Atheist existentialism is the dominant religion of the ruling classes of western civilization today. Out of it flows all aspects of the culture of death which is killing children in the womb (abortion), killing the elderly (euthanasia), drug abuse, sodomy, rebellion, lawlessness and suicide.

Existentialism is a form of postmodernism. Postmodern philosophy really came of age and went mainstream in the 1960s yet fewer than one in ten people can succinctly explain what postmodernism actually is.  Postmodernism, as its name suggests, is that which comes after modernism. Modernism came out of the  Enlightenment ” age of reason” of the 18th century. Postmodernism is an emotional rebellion against modern reason, rationality and order. Postmodernism, when you boil it all down, is moral relativism.

Moral relativism is the idea that each person makes up his or her own morals and no moral code is better than any other moral code. In contrast to that is the biblical Judeo-Christian worldview which is that morals are given to us by God in the Bible and include the Ten Commandments and the teachings of Jesus. Christian morals are not relative but apply equally to all people in all cultures at all times. God’s standards do not change.

A worldview must answer each of four questions:

1) Origin: Where do I come from? Do I come from random collisions of atoms on the prebiotic earth or was I brought into being by an intelligent Creator who designed and built the universe?

2) Meaning of Life: What is the purpose of my existence? What am I here on earth to accomplish? Does my life have any real value?

3) Morality: Is there right and wrong? Does it matter what I do to hurt or help? Is there a difference between kindness and cruelty? Is there a transcendent lawgiver and judge?

4) Destiny: Where will I be in the future when my brief life on this earth is over? Will I descend into the void? Will I dissolve into spinning atoms? Will I be conscious and happy or will I be conscious and miserable?

The dominant worldview of the ruling classes of western civilization is the postmodernist materialistic worldview. This worldview claims: 1) humans evolved from animals and have no souls, 2)  humans have no real purpose for living other than self-gratification, 3) there is no transcendent moral lawgiver or any objective standard of right and wrong or absolute truth, 4) human consciousness ends at death and therefore there is no future for any human being.

The philosophies of Sartre, de Beauvoir and Camus can be summed up as simply meaninglessness. They contributed to the philosophy of nihilism which means nothingness. Many people have followed them and embraced this purposelessness and have ultimately come to the end of themselves. Many of these people have seen the error of their ways and have begun to look to God.

The Bible teaches that God created human beings in his own image and that He has given us a purpose and that purpose is to love God and to enjoy him forever (Westminster Catechism). We are born into this world with a purpose and that purpose lasts into all eternity.

God has given us moral laws by which we must conduct our lives. Yet the Bible plainly teaches that we cannot earn salvation by keeping moral laws. The sinfulness of human beings is such that all of us fall short of God’s holiness. The Bible says that “all have sinned and come short of the glory of God” (Romans 3:23).

God in his great love for us has sent his son Jesus Christ, the promised Messiah of Israel, to die in our place and redeem us from our sins. By His death and suffering in our place, Jesus took the penalty of our sins, upon Himself, so that we can receive forgiveness of sins. This is called substitutionary atonement. Christ came in fulfillment of over 300 prophecies that gave details about his life, ministry, suffering and death.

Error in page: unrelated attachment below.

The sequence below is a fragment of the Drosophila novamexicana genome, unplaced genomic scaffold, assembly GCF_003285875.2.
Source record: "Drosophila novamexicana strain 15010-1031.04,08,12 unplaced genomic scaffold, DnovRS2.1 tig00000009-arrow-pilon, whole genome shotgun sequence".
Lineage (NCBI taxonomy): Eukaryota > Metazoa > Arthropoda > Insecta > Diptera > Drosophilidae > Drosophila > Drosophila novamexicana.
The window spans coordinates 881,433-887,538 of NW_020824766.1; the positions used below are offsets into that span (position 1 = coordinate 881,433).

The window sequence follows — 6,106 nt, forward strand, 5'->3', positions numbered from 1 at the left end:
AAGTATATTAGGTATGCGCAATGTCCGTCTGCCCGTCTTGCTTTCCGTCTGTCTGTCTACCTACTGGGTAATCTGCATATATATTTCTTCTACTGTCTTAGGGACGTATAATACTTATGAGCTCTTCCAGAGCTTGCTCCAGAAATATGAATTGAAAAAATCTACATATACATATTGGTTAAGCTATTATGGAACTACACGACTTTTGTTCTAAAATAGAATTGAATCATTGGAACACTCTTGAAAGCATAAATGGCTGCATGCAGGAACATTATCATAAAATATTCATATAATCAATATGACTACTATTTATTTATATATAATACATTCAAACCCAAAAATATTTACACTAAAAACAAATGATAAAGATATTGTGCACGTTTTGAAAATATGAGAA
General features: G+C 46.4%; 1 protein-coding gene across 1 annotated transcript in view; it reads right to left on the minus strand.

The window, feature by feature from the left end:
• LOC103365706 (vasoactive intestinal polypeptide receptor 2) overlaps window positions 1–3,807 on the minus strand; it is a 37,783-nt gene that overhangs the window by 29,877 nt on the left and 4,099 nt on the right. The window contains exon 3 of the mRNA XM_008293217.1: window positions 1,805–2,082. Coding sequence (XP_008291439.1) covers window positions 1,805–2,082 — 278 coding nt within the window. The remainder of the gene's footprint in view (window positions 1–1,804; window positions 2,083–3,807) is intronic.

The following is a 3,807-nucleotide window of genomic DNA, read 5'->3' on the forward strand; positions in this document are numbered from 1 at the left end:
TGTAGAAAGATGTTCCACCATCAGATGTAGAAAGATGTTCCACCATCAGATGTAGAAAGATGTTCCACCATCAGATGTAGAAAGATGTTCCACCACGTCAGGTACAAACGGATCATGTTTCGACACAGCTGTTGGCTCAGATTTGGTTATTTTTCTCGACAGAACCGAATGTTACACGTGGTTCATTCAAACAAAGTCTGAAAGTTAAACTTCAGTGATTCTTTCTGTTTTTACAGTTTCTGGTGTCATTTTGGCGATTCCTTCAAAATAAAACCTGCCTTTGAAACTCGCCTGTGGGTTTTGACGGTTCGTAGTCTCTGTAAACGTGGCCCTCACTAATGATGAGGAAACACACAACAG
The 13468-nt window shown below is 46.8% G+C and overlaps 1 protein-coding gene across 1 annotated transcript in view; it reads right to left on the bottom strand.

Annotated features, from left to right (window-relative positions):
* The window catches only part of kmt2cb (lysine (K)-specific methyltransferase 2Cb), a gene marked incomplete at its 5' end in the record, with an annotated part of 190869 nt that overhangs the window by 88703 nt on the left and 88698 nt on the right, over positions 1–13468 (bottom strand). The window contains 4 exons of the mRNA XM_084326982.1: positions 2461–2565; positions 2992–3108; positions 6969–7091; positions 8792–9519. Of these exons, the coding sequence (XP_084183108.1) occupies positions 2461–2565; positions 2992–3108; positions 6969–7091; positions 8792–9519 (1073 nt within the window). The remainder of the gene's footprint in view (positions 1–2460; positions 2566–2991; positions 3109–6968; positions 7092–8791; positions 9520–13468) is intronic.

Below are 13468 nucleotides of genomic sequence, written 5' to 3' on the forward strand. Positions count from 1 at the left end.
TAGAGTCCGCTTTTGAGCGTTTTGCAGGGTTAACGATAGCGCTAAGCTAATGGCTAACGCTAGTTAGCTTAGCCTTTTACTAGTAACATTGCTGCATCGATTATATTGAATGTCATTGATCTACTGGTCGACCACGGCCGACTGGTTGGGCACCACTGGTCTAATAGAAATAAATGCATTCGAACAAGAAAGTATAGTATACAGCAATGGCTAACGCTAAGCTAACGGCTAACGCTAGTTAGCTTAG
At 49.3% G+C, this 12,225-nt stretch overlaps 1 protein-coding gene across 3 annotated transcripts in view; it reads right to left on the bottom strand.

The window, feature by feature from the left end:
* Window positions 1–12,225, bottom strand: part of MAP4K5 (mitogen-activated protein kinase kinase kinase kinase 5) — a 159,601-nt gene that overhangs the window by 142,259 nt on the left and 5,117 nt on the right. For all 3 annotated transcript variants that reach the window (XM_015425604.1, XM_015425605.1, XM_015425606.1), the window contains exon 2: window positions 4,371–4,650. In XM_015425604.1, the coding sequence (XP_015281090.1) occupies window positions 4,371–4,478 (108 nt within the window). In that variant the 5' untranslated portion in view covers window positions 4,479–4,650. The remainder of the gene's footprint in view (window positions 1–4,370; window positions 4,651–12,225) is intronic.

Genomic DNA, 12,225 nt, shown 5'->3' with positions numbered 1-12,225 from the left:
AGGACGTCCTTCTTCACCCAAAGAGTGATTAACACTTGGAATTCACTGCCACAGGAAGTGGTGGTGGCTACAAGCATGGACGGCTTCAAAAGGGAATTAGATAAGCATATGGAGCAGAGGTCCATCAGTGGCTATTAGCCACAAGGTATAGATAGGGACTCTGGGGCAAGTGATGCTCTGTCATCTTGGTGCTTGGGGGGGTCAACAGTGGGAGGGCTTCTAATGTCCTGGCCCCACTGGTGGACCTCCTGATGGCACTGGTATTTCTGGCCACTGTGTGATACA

The prophecies also foretold that Christ would rise from the dead. Christ offers salvation to all who turn to Him in repentance and ask for forgiveness on the basis of His death and resurrection on our behalf. I invite you to turn to Christ today to receive forgiveness of sins.

Steps to salvation:

Jesus said “Ye must be born again” (John 3:7).

  • 1) Believe that God created you and loves you and sent the Messiah (Messiah is Hebrew for Christ) to redeem you.
  • 2) Believe that Jesus Christ came in fulfillment of over 300 Bible prophecies to die for you, to take upon Himself the penalty of your sins (Isaiah 53:5-6, John 6:29, Romans 4:5, First Peter 3:18).
  • 3) Turn from sin and call on the name of Jesus to receive forgiveness of sins (Romans 10:13).
  • 4) Receive Jesus as Savior and experience the new birth (John 1:12, Acts 2:38).
  • 5) Follow Jesus Christ as Lord (John 14:21).

Prayer to receive salvation:

“Whosoever shall call upon the name of the Lord shall be saved” (Romans 10:13).

To receive the salvation that Jesus purchased for us at the terrible cost of His suffering and death on our behalf I invite you to pray this simple prayer:

“Dear heavenly Father, I thank you for sending Jesus, the promised Messiah, to die for my sins. I admit that I am a sinner. I repent of my sins and I ask for your forgiveness on the basis of the death and resurrection of Jesus Christ. I ask you to fill me with your Holy Spirit to empower me to serve you under the Lordship of Jesus Christ, Amen.”

If you prayed this prayer in the humble sincerity of your heart then you have received everlasting life, which includes power to live right in this life and entrance into heaven in the afterlife!



(C) 2016 William P. Nugent, permission granted to email or republish for Christian outreach.

One thought on “Jean-Paul Sartre: the Most Influential Philosopher of the Twentieth Century

  1. Jean-Paul Sartre, (born June 21, 1905, Paris, France—died April 15, 1980, Paris), French philosopher, novelist, and playwright, best known as the leading exponent of existentialism in the h century. In 1964 he declined the Nobel Prize for Literature, which had been awarded to him “for his work which, rich in ideas and filled with the spirit of freedom and the quest for truth, has exerted a far-reaching influence on our age.”